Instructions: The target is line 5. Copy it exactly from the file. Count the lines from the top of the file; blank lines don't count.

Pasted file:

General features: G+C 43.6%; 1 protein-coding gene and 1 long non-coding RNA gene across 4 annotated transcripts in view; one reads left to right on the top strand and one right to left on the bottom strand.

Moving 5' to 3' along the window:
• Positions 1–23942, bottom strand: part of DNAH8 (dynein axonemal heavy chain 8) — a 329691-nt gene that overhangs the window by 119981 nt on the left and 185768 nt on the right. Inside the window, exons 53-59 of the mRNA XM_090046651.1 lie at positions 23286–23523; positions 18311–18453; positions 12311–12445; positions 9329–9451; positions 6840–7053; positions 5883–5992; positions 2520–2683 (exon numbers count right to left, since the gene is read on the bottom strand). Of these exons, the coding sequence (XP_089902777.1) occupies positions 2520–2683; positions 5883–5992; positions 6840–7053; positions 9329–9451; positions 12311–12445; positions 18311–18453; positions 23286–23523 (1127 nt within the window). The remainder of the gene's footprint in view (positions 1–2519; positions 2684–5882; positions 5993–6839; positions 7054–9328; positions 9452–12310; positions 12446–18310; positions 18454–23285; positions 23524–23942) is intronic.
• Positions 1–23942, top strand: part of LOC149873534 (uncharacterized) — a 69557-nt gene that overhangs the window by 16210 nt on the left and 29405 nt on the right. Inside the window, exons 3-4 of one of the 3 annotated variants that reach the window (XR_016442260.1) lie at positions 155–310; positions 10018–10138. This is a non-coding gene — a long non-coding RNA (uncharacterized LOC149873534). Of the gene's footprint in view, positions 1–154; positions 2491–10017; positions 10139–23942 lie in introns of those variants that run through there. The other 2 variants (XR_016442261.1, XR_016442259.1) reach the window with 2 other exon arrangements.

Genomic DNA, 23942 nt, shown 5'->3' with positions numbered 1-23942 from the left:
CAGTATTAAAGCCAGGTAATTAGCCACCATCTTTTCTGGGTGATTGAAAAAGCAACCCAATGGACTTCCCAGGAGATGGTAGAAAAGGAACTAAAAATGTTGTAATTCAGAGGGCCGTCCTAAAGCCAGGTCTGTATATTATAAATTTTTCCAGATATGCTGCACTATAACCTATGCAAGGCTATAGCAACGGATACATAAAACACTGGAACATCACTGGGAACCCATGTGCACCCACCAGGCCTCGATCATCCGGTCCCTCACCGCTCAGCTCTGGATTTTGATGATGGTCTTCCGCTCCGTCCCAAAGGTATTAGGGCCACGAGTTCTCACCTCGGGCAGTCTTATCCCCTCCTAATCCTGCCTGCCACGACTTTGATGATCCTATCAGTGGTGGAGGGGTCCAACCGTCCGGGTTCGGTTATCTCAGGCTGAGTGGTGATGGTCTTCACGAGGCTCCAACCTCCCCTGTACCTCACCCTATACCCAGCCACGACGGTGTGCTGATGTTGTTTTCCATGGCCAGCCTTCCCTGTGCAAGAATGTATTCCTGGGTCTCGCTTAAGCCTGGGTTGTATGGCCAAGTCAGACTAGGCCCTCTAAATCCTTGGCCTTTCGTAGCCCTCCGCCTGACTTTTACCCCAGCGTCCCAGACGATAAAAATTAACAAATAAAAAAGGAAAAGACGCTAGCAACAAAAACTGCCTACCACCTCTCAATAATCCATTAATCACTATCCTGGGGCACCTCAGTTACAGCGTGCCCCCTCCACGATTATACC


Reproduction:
Genomic DNA, 23942 nt, shown 5'->3' with positions numbered 1-23942 from the left: